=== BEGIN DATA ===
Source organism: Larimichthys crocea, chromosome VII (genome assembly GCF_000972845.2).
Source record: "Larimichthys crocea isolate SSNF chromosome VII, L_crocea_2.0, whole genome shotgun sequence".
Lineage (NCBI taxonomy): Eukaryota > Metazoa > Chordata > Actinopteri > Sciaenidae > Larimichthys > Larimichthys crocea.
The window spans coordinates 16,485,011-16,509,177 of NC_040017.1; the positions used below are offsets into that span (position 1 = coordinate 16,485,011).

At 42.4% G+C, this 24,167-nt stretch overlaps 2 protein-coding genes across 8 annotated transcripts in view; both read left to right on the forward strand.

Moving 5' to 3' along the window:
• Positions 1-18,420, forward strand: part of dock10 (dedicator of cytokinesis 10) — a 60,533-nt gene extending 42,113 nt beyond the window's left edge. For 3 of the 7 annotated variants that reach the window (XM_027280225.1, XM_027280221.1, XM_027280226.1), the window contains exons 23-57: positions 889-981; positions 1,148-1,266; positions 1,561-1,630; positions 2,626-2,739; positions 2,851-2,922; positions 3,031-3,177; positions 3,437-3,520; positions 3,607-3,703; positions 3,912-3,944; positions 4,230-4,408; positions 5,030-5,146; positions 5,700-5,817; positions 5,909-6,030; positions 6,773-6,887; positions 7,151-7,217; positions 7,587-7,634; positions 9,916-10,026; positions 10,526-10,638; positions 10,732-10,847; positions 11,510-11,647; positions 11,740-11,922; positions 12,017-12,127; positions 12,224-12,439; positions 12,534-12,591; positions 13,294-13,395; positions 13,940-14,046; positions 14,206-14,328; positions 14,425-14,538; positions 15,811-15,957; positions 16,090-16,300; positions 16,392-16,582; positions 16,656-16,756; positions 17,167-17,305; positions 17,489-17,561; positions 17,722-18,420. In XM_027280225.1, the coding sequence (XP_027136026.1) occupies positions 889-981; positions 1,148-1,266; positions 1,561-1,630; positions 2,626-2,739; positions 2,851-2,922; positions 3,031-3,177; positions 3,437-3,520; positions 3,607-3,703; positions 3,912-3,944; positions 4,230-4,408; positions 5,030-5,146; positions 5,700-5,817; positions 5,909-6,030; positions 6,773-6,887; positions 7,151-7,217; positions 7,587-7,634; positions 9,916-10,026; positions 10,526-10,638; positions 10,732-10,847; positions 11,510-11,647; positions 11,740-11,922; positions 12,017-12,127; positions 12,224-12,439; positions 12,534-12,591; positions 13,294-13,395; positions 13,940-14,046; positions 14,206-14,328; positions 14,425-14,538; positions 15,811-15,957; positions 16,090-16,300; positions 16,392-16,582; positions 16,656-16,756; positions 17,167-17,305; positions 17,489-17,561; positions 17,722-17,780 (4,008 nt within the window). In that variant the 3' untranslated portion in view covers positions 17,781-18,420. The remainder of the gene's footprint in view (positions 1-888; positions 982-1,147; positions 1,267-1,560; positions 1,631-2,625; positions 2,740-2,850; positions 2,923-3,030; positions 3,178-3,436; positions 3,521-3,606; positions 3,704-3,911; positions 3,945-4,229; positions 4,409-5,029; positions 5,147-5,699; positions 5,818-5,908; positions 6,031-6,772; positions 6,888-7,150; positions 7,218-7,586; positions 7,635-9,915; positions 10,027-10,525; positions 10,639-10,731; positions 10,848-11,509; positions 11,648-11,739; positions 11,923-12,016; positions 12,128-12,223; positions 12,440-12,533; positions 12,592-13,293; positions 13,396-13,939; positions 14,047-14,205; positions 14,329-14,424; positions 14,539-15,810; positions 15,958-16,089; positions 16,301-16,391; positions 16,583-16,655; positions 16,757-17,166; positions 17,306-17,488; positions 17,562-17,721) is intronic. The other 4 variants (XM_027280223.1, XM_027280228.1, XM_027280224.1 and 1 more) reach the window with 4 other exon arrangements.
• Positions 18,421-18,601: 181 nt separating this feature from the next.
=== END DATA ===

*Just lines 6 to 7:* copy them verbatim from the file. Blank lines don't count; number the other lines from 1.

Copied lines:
Moving 5' to 3' along the window:
• Positions 1-18,420, forward strand: part of dock10 (dedicator of cytokinesis 10) — a 60,533-nt gene extending 42,113 nt beyond the window's left edge. For 3 of the 7 annotated variants that reach the window (XM_027280225.1, XM_027280221.1, XM_027280226.1), the window contains exons 23-57: positions 889-981; positions 1,148-1,266; positions 1,561-1,630; positions 2,626-2,739; positions 2,851-2,922; positions 3,031-3,177; positions 3,437-3,520; positions 3,607-3,703; positions 3,912-3,944; positions 4,230-4,408; positions 5,030-5,146; positions 5,700-5,817; positions 5,909-6,030; positions 6,773-6,887; positions 7,151-7,217; positions 7,587-7,634; positions 9,916-10,026; positions 10,526-10,638; positions 10,732-10,847; positions 11,510-11,647; positions 11,740-11,922; positions 12,017-12,127; positions 12,224-12,439; positions 12,534-12,591; positions 13,294-13,395; positions 13,940-14,046; positions 14,206-14,328; positions 14,425-14,538; positions 15,811-15,957; positions 16,090-16,300; positions 16,392-16,582; positions 16,656-16,756; positions 17,167-17,305; positions 17,489-17,561; positions 17,722-18,420. In XM_027280225.1, the coding sequence (XP_027136026.1) occupies positions 889-981; positions 1,148-1,266; positions 1,561-1,630; positions 2,626-2,739; positions 2,851-2,922; positions 3,031-3,177; positions 3,437-3,520; positions 3,607-3,703; positions 3,912-3,944; positions 4,230-4,408; positions 5,030-5,146; positions 5,700-5,817; positions 5,909-6,030; positions 6,773-6,887; positions 7,151-7,217; positions 7,587-7,634; positions 9,916-10,026; positions 10,526-10,638; positions 10,732-10,847; positions 11,510-11,647; positions 11,740-11,922; positions 12,017-12,127; positions 12,224-12,439; positions 12,534-12,591; positions 13,294-13,395; positions 13,940-14,046; positions 14,206-14,328; positions 14,425-14,538; positions 15,811-15,957; positions 16,090-16,300; positions 16,392-16,582; positions 16,656-16,756; positions 17,167-17,305; positions 17,489-17,561; positions 17,722-17,780 (4,008 nt within the window). In that variant the 3' untranslated portion in view covers positions 17,781-18,420. The remainder of the gene's footprint in view (positions 1-888; positions 982-1,147; positions 1,267-1,560; positions 1,631-2,625; positions 2,740-2,850; positions 2,923-3,030; positions 3,178-3,436; positions 3,521-3,606; positions 3,704-3,911; positions 3,945-4,229; positions 4,409-5,029; positions 5,147-5,699; positions 5,818-5,908; positions 6,031-6,772; positions 6,888-7,150; positions 7,218-7,586; positions 7,635-9,915; positions 10,027-10,525; positions 10,639-10,731; positions 10,848-11,509; positions 11,648-11,739; positions 11,923-12,016; positions 12,128-12,223; positions 12,440-12,533; positions 12,592-13,293; positions 13,396-13,939; positions 14,047-14,205; positions 14,329-14,424; positions 14,539-15,810; positions 15,958-16,089; positions 16,301-16,391; positions 16,583-16,655; positions 16,757-17,166; positions 17,306-17,488; positions 17,562-17,721) is intronic. The other 4 variants (XM_027280223.1, XM_027280228.1, XM_027280224.1 and 1 more) reach the window with 4 other exon arrangements.